Netflix documentary in review: “Grass is Greener”

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Netflix documentary in review: “Grass is Greener”

The Winonan's film reporter gives this movie 5/5 stars.

The Winonan's film reporter gives this movie 5/5 stars.

The Winonan's film reporter gives this movie 5/5 stars.

The Winonan's film reporter gives this movie 5/5 stars.

Josh DeLaRosa, Film Reporter

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Netflix, knowing their audience very well, capitalized on the 4/20 holiday this past weekend by releasing the documentary “Grass is Greener” by Fred Brathwaite (better known as “Fab Five Freddy”), which details the United States’ storied history with cannabis consumption.

I went into this documentary half-heartedly. Weed, Mary-Janew, ganja, that sweet, sweet cheeba, whatever you want to call it, is a topic of much discussion and, by extension, mocking and misinformation. Aware of the reputation the topic has accrued, the filmmakers take a no-nonsense approach to its existence and the role it plays in peoples’ lives. This isn’t a documentary about getting high and why you should too, it’s about racism and how it filters even into topics those like myself view as minute.

I was expecting something easy to review this week and my hubris got the better of me; every second here requires constant vigilance.

Yes, Snoop Dogg’s presence in the documentary made me chuckle, but he supplements Brathwaite’s no-nonsense approach by giving insight into the role weed plays in his life, his community’s life and how, in the grand scheme of harmful things to put in your body, it is an ant compared to the larger insects out there.

The big moral of the story here is how race factors into cannabis and why the legal system has had such an antagonistic relationship with it. Put simply, the substance didn’t become an issue until around 1910, when reports emerged that it was popular with minorities around the Mexican border. Fearing their race’s inhibitions would be lowered, and thusly be seen as equal to other non-Aryan races, members of powerful white communities began to spread misinformation about it. This led to laws, which led to mass-incarcerations.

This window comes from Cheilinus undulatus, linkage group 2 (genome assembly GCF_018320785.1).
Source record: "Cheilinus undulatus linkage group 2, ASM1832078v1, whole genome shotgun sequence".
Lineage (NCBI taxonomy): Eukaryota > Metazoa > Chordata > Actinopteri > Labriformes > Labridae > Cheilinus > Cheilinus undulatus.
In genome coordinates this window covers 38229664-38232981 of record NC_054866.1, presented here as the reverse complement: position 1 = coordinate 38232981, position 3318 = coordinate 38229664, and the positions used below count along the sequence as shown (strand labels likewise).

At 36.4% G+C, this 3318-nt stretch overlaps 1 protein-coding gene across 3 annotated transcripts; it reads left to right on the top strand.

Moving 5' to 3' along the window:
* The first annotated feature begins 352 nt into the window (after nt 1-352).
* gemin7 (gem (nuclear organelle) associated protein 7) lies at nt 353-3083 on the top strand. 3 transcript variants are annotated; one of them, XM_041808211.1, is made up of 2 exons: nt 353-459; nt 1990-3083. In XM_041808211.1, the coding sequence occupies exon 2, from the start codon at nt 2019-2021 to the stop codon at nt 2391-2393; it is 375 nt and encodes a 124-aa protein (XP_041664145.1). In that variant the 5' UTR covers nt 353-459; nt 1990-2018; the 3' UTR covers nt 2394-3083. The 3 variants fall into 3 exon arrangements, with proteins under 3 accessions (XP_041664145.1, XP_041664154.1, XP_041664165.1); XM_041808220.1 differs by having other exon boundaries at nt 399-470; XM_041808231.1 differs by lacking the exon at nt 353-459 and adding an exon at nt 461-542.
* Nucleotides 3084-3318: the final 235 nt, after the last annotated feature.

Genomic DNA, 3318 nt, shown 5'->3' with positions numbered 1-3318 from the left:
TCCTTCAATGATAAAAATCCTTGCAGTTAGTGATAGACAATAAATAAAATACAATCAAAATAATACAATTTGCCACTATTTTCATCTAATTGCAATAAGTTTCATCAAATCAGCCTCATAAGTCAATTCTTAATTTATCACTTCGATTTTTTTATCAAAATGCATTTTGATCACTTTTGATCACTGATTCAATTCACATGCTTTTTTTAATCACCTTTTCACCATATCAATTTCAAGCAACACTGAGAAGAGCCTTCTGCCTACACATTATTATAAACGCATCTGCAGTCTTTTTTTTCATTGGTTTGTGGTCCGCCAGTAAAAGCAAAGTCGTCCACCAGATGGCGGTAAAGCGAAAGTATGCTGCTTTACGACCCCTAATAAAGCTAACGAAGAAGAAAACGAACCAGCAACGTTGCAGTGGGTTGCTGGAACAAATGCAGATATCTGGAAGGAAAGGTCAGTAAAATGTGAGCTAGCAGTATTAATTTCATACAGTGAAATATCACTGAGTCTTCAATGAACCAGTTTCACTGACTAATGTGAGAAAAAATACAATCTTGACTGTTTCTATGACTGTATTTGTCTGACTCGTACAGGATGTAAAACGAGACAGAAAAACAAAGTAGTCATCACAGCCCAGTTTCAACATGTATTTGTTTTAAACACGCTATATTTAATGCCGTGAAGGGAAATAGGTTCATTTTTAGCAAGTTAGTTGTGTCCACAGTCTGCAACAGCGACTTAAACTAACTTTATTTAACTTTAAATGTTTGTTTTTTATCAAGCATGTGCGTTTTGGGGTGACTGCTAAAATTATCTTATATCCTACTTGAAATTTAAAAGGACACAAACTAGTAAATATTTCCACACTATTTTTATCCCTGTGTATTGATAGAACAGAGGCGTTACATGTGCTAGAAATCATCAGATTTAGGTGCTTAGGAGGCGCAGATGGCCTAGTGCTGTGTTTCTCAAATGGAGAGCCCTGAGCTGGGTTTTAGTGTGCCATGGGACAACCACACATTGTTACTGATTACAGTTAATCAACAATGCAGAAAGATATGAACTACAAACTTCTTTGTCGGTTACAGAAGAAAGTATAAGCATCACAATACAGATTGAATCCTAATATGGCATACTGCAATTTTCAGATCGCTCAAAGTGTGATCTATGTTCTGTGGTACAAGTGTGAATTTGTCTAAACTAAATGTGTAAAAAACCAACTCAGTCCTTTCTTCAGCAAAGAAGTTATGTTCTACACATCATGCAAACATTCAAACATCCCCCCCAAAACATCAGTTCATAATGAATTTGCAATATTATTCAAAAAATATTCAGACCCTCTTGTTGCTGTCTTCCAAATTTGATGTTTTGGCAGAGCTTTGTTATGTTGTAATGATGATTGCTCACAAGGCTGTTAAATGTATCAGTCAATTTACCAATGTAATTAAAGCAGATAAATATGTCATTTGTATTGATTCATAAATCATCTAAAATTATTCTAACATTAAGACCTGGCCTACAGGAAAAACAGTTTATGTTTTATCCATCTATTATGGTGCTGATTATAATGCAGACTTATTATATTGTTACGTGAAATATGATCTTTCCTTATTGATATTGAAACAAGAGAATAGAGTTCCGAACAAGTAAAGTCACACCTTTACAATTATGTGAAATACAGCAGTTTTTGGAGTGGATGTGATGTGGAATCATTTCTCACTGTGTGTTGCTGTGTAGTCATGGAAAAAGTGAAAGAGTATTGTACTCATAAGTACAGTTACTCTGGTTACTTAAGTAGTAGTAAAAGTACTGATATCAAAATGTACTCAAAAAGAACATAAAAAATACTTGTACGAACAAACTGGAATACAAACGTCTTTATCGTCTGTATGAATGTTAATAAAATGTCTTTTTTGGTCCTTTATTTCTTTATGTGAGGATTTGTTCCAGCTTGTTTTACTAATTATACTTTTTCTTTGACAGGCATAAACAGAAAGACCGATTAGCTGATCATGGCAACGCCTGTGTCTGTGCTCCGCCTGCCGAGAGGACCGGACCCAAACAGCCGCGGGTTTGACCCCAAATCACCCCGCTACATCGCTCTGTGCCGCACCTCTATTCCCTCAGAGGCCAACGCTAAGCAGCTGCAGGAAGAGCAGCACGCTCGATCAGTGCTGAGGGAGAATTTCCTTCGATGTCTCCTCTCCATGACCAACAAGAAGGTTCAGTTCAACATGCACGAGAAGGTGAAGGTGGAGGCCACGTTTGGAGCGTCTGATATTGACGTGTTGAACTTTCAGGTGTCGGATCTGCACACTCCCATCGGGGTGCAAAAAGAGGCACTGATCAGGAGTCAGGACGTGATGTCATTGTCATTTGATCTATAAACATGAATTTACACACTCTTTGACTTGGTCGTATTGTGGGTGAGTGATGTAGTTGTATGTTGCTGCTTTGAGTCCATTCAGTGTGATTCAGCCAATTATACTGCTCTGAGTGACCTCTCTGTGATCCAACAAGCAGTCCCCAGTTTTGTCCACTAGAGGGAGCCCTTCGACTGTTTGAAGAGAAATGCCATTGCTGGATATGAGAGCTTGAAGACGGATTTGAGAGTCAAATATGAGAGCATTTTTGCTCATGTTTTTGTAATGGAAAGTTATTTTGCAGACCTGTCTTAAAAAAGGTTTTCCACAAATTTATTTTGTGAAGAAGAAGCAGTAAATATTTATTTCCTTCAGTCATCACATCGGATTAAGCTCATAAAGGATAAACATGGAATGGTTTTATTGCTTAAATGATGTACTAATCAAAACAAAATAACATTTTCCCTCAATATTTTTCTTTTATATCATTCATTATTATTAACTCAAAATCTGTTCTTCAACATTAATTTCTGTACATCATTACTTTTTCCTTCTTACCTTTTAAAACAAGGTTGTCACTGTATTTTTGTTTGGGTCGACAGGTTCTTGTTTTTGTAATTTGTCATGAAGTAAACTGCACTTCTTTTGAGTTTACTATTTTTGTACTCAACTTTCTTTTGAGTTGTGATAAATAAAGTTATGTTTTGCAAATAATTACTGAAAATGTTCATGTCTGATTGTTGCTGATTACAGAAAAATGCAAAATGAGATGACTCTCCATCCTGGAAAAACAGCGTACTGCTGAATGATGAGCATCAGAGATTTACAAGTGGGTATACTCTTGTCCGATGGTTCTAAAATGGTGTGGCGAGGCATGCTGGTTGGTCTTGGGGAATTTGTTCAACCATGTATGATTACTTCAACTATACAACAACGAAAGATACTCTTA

Even more absurd than that, the term “marijuana” was coined because people felt it was “more Mexican” than “cannabis.”

I’m taking the documentary’s side in this proliferation of information, despite my journalism training screaming for a balanced presentation of the facts. My argument here is the other side is a representation of those who would give and say anything to ensure their race is dominant over others. This isn’t a group concerned with facts; they’re interested in propaganda that reinforces their narrow-minded and one-sided views.

In other words, while I honor the value of one having an opinion, that doesn’t mean I have to agree with or even respect it—especially if it encourages the twisted views of an oppressor. To make my point incredibly clear, if you think you’re better than anyone because of your skin color, then your opinion means absolutely nothing to me.

Anyhow, the documentary’s power comes from the presentation of its information. It points out just how repetitious the United States’ war on drugs has been for the past 70 years. From one legislation requiring mandatory minimum sentences, to another requiring even stronger punishments, for cannabis-users/suppliers, it begins to feel like this all has nothing to do with a harmful drug as opposed to keeping the prison system a thriving industry.

Cannabis is more than just a pastime, it has evolved into something that can help treat, and even cure, some diseases. Science is on its side, but propaganda has proven to be more powerful than that.

You might be saying that weed is becoming more common by the day, with many states rolling back laws that previously prevented it from being legal. This is true, but this is coming when there are still millions of people serving time for the very thing we are in the middle of normalizing.

The legalization of weed, as the documentary argues, is growing tenfold because our society has deemed it lucrative. Those in power are learning—which is great!—but it’s coming at the expense of those who have already learned and still are paying with their lives in prison. The filmmakers demand reparations for those who have suffered, and I couldn’t agree more. How much potential has been destroyed because of this master race for racial superiority?

It’s hard to argue with pain and suffering and the way a filmmaker chooses to present it. Even if you’re not the “greenest” person on the planet, there’s still much to be learned here. With sources and information like this, “Grass is Greener” simply makes itself. 5/5